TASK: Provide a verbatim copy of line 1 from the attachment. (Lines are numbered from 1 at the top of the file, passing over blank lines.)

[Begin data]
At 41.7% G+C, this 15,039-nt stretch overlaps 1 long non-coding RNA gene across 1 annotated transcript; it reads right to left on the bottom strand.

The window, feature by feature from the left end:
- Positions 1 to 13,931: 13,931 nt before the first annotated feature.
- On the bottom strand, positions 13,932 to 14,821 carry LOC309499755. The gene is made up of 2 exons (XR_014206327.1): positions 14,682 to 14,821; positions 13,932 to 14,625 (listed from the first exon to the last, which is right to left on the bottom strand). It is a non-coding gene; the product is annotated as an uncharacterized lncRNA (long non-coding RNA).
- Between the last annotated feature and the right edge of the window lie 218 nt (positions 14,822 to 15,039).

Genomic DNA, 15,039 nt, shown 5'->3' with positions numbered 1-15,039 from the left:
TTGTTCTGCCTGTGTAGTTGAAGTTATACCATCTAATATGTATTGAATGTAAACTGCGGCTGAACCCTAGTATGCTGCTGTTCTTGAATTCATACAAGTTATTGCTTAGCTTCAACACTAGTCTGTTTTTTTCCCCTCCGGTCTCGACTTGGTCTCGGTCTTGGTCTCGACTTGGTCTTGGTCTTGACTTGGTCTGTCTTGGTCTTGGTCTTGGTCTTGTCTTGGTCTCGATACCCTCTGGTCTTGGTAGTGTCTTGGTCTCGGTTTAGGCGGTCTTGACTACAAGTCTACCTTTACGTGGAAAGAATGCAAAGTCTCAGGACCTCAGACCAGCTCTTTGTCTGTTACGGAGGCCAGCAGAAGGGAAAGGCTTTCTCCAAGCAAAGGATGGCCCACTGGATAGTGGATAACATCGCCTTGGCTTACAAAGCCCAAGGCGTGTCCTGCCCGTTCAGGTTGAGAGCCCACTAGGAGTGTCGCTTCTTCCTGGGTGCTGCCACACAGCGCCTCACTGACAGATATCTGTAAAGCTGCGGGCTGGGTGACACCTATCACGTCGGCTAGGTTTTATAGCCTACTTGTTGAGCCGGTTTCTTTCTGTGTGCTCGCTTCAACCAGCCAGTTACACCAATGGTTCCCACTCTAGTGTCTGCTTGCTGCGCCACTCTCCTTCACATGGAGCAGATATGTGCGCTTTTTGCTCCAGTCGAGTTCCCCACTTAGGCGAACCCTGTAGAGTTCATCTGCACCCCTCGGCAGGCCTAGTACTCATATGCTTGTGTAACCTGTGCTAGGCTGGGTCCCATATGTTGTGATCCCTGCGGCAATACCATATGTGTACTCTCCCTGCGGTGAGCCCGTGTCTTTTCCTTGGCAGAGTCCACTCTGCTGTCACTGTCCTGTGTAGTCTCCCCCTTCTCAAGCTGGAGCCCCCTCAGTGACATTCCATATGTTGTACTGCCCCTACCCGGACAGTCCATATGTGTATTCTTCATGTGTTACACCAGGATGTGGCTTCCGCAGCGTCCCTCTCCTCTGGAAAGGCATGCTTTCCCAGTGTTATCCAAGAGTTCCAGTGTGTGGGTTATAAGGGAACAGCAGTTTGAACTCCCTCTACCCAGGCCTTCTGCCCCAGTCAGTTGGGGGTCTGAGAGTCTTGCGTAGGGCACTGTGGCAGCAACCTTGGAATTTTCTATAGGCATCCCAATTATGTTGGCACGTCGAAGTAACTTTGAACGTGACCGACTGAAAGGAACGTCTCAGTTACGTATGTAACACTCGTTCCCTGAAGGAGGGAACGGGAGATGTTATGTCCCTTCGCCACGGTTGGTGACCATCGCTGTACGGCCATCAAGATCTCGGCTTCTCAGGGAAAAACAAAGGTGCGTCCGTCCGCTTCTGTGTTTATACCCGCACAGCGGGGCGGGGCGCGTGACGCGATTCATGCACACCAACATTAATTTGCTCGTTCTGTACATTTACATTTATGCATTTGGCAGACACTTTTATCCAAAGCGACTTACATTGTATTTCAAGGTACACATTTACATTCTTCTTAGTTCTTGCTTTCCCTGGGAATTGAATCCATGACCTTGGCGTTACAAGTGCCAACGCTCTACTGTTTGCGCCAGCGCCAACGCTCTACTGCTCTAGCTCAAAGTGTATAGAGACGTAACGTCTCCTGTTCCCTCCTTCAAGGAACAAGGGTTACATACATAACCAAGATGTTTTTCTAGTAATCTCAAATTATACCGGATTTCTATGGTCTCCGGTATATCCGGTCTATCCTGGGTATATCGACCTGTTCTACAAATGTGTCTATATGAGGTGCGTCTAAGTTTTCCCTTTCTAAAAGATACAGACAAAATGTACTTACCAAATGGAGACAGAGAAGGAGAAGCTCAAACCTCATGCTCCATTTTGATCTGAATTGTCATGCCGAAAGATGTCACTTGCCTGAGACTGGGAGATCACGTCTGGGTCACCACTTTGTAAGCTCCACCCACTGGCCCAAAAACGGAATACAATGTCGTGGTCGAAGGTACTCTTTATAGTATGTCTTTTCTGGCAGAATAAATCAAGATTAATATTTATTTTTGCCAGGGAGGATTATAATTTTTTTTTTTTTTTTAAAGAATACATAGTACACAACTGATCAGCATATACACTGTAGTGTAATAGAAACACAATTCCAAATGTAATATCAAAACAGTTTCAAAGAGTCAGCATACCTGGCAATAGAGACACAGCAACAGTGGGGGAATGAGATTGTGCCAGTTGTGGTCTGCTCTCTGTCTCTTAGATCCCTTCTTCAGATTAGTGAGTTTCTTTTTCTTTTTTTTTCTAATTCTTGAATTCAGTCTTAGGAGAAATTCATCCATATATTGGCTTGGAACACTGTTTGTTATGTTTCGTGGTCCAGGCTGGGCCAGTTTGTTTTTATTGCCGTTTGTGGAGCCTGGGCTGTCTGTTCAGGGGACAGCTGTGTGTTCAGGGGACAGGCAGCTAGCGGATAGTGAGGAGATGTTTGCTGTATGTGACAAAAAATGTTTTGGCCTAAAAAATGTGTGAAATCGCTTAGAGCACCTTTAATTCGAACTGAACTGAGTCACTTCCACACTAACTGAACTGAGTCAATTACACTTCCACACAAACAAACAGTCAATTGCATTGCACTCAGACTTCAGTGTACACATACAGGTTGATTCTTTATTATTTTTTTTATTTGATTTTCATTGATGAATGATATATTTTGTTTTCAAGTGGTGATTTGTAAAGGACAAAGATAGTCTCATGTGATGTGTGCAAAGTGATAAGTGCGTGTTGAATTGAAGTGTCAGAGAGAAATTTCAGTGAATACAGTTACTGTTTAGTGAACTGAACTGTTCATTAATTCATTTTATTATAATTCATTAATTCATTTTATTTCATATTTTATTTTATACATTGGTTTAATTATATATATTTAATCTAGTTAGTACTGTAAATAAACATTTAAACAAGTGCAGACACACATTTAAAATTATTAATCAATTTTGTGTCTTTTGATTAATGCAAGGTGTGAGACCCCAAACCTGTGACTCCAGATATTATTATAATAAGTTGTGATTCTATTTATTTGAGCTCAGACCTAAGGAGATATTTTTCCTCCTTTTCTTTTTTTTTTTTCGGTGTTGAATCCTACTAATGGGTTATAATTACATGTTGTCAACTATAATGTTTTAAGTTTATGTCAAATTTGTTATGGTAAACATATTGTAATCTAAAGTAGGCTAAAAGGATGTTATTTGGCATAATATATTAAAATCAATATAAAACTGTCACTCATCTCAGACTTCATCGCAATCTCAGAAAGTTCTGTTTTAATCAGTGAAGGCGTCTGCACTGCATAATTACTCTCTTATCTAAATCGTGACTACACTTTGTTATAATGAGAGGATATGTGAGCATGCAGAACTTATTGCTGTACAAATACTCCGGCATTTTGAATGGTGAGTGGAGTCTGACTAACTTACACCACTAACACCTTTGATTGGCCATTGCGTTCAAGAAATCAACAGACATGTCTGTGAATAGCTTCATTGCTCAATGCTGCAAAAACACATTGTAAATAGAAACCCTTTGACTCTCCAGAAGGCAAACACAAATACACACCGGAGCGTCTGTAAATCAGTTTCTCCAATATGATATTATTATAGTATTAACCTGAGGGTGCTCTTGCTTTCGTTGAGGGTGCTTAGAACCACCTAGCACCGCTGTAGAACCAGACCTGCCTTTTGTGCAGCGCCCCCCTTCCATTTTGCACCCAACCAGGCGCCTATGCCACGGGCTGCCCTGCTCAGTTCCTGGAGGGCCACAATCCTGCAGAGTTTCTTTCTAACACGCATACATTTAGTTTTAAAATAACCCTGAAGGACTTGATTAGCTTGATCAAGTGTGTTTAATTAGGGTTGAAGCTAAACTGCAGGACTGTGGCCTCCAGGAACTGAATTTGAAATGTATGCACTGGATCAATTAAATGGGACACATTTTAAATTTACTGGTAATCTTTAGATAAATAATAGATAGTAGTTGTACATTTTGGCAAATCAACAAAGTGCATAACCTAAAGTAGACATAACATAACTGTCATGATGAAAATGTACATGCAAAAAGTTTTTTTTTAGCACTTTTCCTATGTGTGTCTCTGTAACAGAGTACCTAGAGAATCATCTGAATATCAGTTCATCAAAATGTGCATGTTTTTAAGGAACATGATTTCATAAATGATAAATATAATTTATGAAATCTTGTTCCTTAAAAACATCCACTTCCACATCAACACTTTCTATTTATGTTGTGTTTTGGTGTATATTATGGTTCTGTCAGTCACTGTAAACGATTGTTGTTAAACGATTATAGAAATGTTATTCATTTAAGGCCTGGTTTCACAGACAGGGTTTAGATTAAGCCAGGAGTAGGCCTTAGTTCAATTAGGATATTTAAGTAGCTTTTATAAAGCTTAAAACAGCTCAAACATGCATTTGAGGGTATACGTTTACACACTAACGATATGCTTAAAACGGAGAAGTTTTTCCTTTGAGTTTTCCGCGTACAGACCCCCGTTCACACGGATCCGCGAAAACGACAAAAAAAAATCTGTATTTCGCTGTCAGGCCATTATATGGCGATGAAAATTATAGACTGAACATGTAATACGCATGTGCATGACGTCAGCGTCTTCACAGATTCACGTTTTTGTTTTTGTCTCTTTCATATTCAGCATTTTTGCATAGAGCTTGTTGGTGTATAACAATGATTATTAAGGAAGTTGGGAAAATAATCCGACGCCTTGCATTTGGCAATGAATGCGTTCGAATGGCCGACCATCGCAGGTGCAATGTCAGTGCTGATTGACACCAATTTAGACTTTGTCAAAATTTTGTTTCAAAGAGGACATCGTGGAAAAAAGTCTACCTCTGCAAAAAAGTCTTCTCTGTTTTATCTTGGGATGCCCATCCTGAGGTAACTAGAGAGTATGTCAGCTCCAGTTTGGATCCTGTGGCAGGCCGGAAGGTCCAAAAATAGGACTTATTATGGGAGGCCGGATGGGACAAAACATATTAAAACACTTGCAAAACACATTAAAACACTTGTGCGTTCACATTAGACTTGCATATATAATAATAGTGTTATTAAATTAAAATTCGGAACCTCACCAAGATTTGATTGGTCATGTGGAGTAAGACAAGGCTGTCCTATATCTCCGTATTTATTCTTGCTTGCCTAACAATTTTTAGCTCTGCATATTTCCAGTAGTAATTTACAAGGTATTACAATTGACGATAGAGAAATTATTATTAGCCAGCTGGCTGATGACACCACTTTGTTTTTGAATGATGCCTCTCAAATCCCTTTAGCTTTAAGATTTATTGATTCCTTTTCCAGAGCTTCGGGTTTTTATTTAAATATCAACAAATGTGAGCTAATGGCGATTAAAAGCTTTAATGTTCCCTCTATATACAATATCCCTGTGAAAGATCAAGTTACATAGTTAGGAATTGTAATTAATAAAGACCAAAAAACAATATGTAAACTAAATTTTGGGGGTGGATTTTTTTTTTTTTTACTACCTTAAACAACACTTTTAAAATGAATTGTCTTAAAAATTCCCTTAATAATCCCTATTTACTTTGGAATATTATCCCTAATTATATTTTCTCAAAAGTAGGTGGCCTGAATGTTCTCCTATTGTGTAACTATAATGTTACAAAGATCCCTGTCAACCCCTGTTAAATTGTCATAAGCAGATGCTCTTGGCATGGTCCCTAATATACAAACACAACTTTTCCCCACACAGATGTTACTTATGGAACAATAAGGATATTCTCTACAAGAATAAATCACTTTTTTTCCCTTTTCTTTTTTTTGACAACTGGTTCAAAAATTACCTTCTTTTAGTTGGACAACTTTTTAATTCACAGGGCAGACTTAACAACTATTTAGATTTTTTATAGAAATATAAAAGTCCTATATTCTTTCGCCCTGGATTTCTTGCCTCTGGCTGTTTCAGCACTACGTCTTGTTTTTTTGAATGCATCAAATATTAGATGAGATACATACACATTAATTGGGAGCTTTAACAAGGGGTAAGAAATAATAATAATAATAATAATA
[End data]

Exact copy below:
At 41.7% G+C, this 15,039-nt stretch overlaps 1 long non-coding RNA gene across 1 annotated transcript; it reads right to left on the bottom strand.